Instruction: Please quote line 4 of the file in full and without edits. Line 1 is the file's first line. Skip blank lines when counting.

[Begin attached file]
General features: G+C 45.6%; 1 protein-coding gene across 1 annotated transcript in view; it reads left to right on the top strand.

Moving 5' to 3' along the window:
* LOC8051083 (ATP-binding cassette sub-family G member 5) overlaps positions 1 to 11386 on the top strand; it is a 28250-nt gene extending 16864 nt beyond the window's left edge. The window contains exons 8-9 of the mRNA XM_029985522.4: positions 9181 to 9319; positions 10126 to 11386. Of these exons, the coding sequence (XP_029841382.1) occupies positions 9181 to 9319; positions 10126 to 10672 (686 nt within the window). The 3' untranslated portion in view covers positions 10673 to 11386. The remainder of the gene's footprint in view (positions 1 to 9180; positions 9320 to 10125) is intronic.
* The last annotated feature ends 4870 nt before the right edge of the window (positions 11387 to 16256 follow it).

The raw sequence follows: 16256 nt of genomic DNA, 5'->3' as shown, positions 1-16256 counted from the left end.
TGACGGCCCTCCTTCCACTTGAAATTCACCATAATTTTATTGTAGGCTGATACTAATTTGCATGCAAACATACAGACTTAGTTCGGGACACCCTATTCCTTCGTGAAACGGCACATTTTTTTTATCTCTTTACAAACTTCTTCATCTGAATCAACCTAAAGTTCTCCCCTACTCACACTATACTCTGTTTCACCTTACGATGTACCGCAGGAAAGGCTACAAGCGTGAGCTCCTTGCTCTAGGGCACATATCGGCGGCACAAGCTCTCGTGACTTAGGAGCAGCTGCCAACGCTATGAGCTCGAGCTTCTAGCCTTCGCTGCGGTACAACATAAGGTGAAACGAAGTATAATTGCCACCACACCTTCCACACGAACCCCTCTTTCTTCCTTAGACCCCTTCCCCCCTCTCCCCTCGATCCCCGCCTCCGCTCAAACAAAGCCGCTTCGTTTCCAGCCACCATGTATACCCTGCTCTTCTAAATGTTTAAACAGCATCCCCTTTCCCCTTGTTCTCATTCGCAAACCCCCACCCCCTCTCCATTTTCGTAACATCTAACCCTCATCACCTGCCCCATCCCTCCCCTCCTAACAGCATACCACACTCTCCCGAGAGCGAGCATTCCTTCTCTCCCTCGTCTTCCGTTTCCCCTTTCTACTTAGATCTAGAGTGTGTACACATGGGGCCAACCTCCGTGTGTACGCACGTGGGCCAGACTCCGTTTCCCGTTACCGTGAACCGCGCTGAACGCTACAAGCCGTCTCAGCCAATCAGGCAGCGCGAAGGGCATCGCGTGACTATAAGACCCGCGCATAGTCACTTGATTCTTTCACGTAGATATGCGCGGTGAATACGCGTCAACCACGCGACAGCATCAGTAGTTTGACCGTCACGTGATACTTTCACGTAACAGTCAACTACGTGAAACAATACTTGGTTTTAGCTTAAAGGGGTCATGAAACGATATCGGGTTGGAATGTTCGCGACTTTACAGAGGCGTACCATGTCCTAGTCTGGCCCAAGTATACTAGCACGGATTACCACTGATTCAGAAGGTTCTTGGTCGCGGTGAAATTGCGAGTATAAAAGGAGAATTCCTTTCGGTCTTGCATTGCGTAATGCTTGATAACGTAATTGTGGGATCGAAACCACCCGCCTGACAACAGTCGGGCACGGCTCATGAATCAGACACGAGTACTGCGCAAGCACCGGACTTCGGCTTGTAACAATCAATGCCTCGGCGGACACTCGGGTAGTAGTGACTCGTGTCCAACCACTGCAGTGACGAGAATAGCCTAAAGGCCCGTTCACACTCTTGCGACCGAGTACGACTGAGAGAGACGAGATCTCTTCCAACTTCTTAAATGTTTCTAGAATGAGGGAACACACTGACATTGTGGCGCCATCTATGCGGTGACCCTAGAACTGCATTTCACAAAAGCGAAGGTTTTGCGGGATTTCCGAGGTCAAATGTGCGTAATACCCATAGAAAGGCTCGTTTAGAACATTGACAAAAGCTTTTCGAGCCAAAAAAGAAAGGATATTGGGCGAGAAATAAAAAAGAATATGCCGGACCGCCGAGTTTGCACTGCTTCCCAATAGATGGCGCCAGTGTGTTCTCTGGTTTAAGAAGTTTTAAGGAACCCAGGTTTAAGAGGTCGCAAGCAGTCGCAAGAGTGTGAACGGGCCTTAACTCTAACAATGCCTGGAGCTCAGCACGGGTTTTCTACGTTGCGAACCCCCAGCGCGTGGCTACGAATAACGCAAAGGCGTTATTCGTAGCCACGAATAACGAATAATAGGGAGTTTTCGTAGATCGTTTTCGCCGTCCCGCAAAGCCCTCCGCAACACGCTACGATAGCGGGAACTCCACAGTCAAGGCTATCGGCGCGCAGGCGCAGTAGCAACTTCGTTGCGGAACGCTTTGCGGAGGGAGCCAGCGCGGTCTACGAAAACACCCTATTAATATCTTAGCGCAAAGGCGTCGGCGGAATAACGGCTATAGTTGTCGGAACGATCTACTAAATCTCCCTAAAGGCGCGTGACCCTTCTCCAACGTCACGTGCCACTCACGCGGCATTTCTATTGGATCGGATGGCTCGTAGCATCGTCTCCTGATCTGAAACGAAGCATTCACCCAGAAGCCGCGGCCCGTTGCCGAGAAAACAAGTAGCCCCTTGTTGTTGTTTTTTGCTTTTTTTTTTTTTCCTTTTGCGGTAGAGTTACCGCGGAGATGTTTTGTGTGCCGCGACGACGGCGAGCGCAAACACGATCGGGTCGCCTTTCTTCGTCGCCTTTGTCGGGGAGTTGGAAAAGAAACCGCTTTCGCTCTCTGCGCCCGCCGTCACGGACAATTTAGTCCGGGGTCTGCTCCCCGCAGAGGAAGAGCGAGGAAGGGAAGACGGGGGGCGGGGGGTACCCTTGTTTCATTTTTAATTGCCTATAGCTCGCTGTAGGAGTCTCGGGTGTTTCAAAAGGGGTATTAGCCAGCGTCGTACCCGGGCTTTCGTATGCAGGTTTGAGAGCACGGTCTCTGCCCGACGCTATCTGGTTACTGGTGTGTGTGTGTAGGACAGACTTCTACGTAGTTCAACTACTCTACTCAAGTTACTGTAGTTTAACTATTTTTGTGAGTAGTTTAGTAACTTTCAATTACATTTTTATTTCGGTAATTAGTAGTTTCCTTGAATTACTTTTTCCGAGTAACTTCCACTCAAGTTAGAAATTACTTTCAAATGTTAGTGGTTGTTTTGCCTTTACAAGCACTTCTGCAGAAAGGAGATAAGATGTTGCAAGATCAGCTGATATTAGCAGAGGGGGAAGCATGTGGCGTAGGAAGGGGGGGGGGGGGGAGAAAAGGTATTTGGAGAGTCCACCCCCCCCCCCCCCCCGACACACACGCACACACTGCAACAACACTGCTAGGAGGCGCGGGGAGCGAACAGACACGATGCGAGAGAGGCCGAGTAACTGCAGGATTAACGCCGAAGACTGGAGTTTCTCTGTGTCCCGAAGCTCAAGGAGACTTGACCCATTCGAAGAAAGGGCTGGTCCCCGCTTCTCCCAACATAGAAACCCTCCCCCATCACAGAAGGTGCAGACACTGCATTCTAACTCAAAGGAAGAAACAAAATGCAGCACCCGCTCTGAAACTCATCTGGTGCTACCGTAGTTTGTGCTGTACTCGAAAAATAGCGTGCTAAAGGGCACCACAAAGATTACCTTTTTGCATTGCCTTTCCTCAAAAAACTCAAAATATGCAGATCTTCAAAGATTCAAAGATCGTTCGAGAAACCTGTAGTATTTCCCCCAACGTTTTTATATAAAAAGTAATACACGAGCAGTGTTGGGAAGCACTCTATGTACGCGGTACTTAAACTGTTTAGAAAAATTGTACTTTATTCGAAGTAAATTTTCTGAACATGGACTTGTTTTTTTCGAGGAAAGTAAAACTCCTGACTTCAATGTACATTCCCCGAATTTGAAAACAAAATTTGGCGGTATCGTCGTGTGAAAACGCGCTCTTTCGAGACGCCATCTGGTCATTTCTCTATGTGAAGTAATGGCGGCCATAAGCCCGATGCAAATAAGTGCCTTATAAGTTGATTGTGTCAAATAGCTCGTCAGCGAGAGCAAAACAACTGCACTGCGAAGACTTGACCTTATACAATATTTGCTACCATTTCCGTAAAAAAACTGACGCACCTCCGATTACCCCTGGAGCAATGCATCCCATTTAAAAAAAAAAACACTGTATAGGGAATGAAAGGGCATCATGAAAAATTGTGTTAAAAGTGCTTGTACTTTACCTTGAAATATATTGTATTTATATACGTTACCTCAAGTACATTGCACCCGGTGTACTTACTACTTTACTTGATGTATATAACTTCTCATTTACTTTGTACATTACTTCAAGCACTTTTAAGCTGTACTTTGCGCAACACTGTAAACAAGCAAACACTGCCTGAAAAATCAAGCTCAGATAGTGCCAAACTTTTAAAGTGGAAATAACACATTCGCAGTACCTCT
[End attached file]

* The last annotated feature ends 4870 nt before the right edge of the window (positions 11387 to 16256 follow it).